Central America and the Rise in Dollar Rates

For the first time in nine years, the Federal Reserve has raised the benchmark interest rate, by 0.25%, starting off a process of a gradual adjustment which will make credit more expensive.

Wednesday, December 16, 2015

After seven years of interest rates at historical lows, signs of recovery in the US economy have led the Federal Reserve to announce the first upward adjustment in the federal funds rate, the main reference rate for structuring interest rates in the United States and around the world.

What will happen in Central America?

Dollar rates in the banking systems in the region will tend to rise, with a consequent increase in the financial cost of loans incurred in that currency. Added to this will be increased pressure on interest rates in local currency, which tend to be adjusted upward to compensate for the higher risk that the market will demand from alternatives investments in riskier markets such as Central America, versus safer options, such as US Treasury bonds.

The gradual increase in rates in US dollars will result in an outflow of capital from emerging markets and those where the risk is greater, which will be felt in debt securities issued by countries such as those in Central America.

One example is what has started to happen with Costa Rican foreign debt bonds, which in recent days have dropped in price, in reaction to the higher yield that the market is demanding in the context of rising rates in dollars.

External financing in dollars will also be more expensive, both for the private sector as well as Central American governments, whose delicate fiscal situation leaves them, in most cases, very little room to negotiate low rates, forcing them to pay higher rates to raise the necessary resources.

See press release by the Federal Reserve of the United States.



More on this topic

S&P Downgrades Nicaragua

November 2018

Arguing that the country's fiscal and financial profiles have weakened, Standard & Poor´s downgraded from B to B- the negative outlook for Nicaragua's foreign currency debt.

The negative outlook reflects a greater than one of every three probabilities of a downgrade in the next 12 months because of possible additional pressure on the balance of payments or the domestic financial system in dollar terms, given the government's limited foreign exchange financing options.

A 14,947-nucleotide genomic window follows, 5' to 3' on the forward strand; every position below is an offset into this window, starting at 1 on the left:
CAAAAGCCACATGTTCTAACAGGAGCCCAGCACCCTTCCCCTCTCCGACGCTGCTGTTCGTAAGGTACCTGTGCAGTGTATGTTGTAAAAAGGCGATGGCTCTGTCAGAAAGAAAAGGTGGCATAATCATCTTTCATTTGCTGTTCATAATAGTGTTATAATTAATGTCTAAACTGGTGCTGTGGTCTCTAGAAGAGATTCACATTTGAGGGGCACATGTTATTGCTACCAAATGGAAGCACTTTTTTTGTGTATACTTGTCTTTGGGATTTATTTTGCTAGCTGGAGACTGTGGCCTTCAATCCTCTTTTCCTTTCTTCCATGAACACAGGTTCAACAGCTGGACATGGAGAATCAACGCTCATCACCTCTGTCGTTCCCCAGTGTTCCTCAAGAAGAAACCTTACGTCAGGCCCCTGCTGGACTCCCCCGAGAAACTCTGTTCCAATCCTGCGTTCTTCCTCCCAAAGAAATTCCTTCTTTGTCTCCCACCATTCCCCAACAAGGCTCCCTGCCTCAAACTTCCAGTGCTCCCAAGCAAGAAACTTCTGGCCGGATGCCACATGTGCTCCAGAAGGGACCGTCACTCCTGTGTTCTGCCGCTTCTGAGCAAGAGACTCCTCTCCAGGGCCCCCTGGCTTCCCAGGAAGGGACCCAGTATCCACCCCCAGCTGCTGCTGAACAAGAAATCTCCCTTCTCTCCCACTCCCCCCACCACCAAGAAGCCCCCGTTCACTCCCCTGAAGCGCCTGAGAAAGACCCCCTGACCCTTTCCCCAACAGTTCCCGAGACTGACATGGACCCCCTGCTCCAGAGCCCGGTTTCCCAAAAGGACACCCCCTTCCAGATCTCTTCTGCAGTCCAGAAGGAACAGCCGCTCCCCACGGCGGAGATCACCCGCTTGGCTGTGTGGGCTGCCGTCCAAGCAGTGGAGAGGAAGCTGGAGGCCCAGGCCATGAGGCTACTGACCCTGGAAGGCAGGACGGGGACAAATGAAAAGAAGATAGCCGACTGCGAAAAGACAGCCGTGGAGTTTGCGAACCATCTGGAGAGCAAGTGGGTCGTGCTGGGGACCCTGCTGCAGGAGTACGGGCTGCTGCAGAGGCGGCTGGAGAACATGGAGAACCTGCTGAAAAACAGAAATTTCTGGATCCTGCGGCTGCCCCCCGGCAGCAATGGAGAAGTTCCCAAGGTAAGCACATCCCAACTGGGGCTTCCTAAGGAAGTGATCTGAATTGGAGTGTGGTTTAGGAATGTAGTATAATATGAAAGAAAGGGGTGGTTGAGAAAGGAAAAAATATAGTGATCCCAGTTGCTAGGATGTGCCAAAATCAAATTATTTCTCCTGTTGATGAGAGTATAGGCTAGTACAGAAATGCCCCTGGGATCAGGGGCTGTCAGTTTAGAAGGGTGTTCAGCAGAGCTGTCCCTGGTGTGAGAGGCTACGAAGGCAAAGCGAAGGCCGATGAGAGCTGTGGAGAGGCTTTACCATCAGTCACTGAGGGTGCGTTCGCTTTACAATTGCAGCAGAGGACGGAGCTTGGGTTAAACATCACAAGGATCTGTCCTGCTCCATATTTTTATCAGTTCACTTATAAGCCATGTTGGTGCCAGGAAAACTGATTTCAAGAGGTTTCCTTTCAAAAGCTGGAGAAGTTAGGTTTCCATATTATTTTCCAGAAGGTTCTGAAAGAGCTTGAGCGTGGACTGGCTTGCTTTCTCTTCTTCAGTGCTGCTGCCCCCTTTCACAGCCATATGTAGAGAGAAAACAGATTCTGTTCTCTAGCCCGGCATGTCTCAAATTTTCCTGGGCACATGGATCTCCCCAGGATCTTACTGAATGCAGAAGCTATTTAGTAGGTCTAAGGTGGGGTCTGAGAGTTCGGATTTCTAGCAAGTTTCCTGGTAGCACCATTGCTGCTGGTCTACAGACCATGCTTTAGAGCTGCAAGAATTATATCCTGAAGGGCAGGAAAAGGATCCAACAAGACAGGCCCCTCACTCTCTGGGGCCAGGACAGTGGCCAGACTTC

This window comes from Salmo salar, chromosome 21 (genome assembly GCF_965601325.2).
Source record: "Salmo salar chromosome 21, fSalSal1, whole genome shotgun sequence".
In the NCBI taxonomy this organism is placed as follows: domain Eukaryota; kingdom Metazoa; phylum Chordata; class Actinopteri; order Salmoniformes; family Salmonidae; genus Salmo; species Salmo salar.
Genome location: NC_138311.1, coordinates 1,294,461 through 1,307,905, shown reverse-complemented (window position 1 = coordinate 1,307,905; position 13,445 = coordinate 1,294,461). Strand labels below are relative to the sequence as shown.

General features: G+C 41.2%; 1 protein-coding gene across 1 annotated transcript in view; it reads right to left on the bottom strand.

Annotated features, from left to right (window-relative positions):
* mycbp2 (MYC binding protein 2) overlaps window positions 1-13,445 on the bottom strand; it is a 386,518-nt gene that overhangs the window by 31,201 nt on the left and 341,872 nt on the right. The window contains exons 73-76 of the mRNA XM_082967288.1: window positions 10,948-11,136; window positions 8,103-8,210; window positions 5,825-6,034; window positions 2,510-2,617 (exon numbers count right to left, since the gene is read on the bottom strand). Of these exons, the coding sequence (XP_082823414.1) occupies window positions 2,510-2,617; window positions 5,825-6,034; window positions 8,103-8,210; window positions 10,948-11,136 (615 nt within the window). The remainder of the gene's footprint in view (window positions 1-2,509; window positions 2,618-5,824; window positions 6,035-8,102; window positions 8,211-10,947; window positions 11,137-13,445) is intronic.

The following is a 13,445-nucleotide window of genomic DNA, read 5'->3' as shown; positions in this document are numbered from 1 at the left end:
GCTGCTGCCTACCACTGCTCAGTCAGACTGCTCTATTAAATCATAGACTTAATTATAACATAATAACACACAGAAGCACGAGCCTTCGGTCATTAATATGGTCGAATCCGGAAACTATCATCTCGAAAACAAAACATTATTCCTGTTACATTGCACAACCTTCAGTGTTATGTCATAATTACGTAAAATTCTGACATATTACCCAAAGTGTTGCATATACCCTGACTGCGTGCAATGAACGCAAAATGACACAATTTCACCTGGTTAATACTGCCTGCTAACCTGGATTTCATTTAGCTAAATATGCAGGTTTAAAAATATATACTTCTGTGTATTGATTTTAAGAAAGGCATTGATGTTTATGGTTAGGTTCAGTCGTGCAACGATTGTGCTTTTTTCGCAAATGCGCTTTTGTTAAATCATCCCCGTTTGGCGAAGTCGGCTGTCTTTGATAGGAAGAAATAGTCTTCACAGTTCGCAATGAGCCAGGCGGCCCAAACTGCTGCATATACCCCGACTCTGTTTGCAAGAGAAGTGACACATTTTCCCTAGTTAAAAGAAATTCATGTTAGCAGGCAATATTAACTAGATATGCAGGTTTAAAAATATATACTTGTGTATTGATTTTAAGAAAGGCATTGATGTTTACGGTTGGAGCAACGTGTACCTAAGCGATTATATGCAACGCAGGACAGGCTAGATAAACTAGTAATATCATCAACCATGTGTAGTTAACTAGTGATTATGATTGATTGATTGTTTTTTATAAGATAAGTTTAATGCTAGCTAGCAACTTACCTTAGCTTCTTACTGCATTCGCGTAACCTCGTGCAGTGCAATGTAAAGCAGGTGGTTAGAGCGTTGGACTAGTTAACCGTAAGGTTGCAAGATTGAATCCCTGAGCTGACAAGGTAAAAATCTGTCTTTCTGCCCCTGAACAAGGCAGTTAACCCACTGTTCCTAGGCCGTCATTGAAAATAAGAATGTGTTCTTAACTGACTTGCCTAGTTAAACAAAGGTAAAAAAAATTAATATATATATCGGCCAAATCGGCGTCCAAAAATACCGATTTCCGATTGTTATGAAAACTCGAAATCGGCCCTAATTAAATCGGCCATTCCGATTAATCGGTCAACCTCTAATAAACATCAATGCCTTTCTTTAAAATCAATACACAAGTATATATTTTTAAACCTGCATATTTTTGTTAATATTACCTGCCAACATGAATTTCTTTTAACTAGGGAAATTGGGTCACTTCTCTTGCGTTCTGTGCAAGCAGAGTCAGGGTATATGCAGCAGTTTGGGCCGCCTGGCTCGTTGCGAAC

Costa Rica: More Warnings Over Fiscal Deficit

February 2018

Lack of fiscal reform continues to erode Costa Rica's public finances, constraining its long-term growth prospects and highlighting its vulnerability to external shocks.

From a press release by Standard & Poor's.

El Salvador Issues $600 million in International Market

February 2017

The issue of external debt was placed at 12 year terms and with an interest rate of 8.625%.

From a statement issued by the Ministry of Finance:

February 21, 2017. The Government of the Republic of El Salvador, through the Ministry of Finance and the Central Reserve Bank reports that today a successful issue was made of sovereign bonds (Eurobonds) in the international market for the sum of $600 million.  

Moody's: Negative Outlook for Costa Rica's Debt

February 2016

The agency has changed the outlook from stable to negative, warning that there is still a lack a political consensus for approving a fiscal adjustment to reduce costs and improve the debt / GDP ratio.

The lack of political consensus to reduce the fiscal deficit will continue to put pressure on the government's rising debt burden.

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